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A Boxing Day flight from the Netherlands to Brazil was forced to abort its journey and return after the windscreen cracked.
The KLM flight KL705 left Amsterdam Schiphol at 10.41am and was due to land in Rio de Janeiro at 18.20pm - local times.
But about a third of the way into the 12-hour trip the pilots were forced to turn the aircraft around when they realised that the outer pane of the windshield was cracked.
According to reports, the sound of the break in the glass was so loud that it would be heard in the passengers' cabin.
The plane returned to Amsterdam around nine hours and 10 minutes after it had originally departed.
A spokesperson for the airline told the Independent that passengers were safe and well, and were boarded onto another flight.
They said: "After 4.5 hours of flight it was decided to return to Amsterdam to repair a technical issue. The safety of passengers was not at risk.
"The plane landed safely at Schiphol at about 8pm local time.
"Passengers got on board a new aircraft and continued their journey at 8.30pm local time."
But while a broken windshield might sound scary, it might not actually be as dangerous as you would think.
John Cox is a retired airline captain with US Airways, and in an article for USA Today, revealed how aircrafts are designed to be able to continue their course even if one of the two layers of a windscreen is damaged.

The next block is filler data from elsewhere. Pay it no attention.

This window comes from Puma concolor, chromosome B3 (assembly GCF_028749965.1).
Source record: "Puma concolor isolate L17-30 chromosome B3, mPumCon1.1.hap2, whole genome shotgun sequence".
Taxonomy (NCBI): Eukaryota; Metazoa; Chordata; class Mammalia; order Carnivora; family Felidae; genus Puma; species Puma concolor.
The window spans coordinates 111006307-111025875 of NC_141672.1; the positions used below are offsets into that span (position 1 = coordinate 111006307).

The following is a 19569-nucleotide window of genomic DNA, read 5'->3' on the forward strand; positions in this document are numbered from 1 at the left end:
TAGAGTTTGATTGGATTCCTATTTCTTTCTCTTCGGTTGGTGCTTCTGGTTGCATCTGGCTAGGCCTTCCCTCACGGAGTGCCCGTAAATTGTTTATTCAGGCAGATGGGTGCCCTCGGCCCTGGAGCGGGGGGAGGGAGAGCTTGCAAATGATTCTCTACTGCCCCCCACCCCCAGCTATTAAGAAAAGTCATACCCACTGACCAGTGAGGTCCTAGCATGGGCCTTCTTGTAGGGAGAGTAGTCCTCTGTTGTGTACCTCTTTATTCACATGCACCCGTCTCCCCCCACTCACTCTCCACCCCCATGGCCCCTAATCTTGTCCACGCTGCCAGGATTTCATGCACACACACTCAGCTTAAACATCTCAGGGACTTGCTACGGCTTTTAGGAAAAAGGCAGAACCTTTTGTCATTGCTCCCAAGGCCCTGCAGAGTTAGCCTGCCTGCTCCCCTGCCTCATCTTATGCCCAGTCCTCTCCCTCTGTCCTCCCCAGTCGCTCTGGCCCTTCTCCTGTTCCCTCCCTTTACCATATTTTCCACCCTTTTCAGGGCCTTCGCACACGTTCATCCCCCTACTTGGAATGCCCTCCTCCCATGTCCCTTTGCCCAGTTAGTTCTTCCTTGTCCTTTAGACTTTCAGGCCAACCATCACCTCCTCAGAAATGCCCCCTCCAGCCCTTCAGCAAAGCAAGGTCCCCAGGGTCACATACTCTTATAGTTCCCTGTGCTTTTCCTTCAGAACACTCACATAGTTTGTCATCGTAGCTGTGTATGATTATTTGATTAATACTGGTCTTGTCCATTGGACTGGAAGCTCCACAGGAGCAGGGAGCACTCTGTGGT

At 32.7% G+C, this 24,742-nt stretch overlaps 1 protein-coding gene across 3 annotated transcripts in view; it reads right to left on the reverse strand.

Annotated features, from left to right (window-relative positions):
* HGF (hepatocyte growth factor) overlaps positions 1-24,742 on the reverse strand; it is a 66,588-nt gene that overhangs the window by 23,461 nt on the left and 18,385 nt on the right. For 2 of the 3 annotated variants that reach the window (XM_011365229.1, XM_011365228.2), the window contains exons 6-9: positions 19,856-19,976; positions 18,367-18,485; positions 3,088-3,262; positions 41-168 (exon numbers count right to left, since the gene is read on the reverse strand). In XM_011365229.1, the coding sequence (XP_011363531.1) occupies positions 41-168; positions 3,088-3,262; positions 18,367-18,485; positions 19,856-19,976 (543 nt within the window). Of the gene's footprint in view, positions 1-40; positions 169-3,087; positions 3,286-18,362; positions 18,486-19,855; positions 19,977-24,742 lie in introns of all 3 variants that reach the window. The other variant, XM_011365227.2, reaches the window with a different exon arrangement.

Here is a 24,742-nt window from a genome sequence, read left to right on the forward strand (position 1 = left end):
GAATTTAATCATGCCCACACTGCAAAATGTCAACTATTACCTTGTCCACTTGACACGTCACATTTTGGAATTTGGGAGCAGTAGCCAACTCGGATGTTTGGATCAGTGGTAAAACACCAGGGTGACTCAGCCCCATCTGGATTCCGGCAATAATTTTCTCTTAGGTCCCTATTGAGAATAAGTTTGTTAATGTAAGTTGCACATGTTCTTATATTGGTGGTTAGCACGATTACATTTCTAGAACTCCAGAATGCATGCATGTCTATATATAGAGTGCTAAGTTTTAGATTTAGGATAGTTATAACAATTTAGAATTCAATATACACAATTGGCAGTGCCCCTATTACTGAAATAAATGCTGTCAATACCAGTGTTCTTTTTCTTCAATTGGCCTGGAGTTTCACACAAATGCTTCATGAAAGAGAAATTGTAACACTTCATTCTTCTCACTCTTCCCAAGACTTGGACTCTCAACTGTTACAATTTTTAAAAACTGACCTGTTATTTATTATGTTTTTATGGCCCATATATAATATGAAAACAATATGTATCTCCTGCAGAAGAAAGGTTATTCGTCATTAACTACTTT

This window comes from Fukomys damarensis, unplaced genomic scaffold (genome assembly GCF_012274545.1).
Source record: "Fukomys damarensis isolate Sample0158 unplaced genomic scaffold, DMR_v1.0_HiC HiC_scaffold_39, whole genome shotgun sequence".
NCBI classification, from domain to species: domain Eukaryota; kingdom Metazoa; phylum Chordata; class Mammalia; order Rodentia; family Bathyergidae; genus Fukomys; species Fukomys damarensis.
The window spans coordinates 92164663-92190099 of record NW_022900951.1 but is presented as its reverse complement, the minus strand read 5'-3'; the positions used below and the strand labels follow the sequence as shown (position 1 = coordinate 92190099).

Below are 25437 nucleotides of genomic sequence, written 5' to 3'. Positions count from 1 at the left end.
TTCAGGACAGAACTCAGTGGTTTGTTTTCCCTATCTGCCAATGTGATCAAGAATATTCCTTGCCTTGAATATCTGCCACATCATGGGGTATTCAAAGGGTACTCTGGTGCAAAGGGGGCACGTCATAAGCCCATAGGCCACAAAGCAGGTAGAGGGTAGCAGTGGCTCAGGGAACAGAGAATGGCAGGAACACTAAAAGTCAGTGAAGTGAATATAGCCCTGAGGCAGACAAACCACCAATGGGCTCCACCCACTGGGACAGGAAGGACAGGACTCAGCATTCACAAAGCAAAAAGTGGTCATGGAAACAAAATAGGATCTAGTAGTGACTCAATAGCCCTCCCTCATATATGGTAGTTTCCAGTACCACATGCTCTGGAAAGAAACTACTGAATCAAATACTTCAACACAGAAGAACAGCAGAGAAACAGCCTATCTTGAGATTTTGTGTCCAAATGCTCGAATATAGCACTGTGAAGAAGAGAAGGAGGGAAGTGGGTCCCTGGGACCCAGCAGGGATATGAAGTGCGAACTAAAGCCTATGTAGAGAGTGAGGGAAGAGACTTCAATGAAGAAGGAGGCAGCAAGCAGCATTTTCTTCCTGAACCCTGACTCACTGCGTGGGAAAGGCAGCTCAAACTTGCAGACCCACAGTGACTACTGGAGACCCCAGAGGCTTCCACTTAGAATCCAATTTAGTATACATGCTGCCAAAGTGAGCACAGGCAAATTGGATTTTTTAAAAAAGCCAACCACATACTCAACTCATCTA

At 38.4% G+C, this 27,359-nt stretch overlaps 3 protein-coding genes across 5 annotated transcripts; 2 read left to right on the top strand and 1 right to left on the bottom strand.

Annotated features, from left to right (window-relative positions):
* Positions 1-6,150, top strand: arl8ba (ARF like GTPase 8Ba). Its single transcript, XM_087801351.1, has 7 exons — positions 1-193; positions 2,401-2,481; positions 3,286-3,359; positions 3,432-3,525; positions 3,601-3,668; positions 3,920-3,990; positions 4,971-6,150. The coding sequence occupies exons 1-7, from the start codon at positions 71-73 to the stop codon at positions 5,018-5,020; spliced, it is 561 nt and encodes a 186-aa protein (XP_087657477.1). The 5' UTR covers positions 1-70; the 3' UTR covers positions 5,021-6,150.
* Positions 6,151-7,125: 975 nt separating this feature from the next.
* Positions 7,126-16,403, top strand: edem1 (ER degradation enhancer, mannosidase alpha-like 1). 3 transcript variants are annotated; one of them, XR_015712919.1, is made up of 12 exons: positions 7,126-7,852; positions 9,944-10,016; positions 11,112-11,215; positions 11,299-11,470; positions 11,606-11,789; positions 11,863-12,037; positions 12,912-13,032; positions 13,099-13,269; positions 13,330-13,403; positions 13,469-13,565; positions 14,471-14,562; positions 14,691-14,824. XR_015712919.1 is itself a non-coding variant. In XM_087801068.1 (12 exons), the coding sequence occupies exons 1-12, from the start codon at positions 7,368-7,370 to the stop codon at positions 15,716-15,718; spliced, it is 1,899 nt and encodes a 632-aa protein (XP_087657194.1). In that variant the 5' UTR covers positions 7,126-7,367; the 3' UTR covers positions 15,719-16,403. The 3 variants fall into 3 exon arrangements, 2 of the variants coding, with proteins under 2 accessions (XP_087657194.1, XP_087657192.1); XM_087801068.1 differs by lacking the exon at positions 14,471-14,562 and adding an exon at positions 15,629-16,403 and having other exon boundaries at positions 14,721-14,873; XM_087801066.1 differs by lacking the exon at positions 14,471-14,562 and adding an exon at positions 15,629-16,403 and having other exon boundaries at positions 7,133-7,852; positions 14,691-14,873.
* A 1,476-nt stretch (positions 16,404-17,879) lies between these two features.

He said: "Cockpit windshields contain two panes of thick glass with a plastic layer in between for heating.
"Either pane is capable of holding full pressure if the other is lost. Typically, a heating problem will cause the outer pane to crack, and the spiderweb will progress.
"The side windows in the flight deck are similar to the windshields. While not quite as thick, either pane can hold pressure if necessary.
"In my experience, windshields are more likely to crack while climbing than in other phases of flight. However, I know several pilots who have experience cracked windshields at cruising altitude.
"Cabin windows are a bit different. They are plastic and not subject to air or structural loading. While there is an inner pane, it is thinner and not as strong. Consequently, they are not as robust.
"On the upside, window cracks typically do not progress like they do on windshields."
Adding: "Airplanes are designed to remain safe if a windshield or cabin window cracks. While this does happen occasionally, it is infrequent. Pilots will descend to reduce the pressure and plan on a diversion if necessary."
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